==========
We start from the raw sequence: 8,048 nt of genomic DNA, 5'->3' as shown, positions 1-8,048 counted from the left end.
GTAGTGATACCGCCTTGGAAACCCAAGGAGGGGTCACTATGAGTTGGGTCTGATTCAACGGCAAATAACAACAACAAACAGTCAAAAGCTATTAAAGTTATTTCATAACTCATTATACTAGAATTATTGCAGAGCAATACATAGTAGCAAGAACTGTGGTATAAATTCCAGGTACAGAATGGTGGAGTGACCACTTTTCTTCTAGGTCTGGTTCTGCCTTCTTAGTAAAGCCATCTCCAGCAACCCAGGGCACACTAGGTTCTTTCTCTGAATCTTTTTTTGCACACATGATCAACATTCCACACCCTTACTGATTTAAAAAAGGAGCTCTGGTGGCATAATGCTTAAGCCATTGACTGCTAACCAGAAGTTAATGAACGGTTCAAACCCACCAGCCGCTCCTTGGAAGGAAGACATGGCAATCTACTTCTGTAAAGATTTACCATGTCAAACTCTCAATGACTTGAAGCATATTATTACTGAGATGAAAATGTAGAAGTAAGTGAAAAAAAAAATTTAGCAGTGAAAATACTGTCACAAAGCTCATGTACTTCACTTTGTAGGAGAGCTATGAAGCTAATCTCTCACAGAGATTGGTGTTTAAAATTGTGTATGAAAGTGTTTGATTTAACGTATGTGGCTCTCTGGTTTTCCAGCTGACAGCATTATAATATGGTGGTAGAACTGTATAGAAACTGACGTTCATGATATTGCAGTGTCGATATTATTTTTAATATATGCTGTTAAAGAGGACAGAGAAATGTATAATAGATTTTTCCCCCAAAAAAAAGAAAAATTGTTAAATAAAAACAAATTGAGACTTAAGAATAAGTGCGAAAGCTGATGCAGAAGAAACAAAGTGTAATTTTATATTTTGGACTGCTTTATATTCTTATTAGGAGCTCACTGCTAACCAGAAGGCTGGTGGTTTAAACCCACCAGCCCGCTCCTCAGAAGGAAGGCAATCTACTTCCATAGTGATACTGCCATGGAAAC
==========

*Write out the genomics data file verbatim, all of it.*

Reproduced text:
We start from the raw sequence: 8,048 nt of genomic DNA, 5'->3' as shown, positions 1-8,048 counted from the left end.
GTAGTGATACCGCCTTGGAAACCCAAGGAGGGGTCACTATGAGTTGGGTCTGATTCAACGGCAAATAACAACAACAAACAGTCAAAAGCTATTAAAGTTATTTCATAACTCATTATACTAGAATTATTGCAGAGCAATACATAGTAGCAAGAACTGTGGTATAAATTCCAGGTACAGAATGGTGGAGTGACCACTTTTCTTCTAGGTCTGGTTCTGCCTTCTTAGTAAAGCCATCTCCAGCAACCCAGGGCACACTAGGTTCTTTCTCTGAATCTTTTTTTGCACACATGATCAACATTCCACACCCTTACTGATTTAAAAAAGGAGCTCTGGTGGCATAATGCTTAAGCCATTGACTGCTAACCAGAAGTTAATGAACGGTTCAAACCCACCAGCCGCTCCTTGGAAGGAAGACATGGCAATCTACTTCTGTAAAGATTTACCATGTCAAACTCTCAATGACTTGAAGCATATTATTACTGAGATGAAAATGTAGAAGTAAGTGAAAAAAAAAATTTAGCAGTGAAAATACTGTCACAAAGCTCATGTACTTCACTTTGTAGGAGAGCTATGAAGCTAATCTCTCACAGAGATTGGTGTTTAAAATTGTGTATGAAAGTGTTTGATTTAACGTATGTGGCTCTCTGGTTTTCCAGCTGACAGCATTATAATATGGTGGTAGAACTGTATAGAAACTGACGTTCATGATATTGCAGTGTCGATATTATTTTTAATATATGCTGTTAAAGAGGACAGAGAAATGTATAATAGATTTTTCCCCCAAAAAAAAGAAAAATTGTTAAATAAAAACAAATTGAGACTTAAGAATAAGTGCGAAAGCTGATGCAGAAGAAACAAAGTGTAATTTTATATTTTGGACTGCTTTATATTCTTATTAGGAGCTCACTGCTAACCAGAAGGCTGGTGGTTTAAACCCACCAGCCCGCTCCTCAGAAGGAAGGCAATCTACTTCCATAGTGATACTGCCATGGAAAC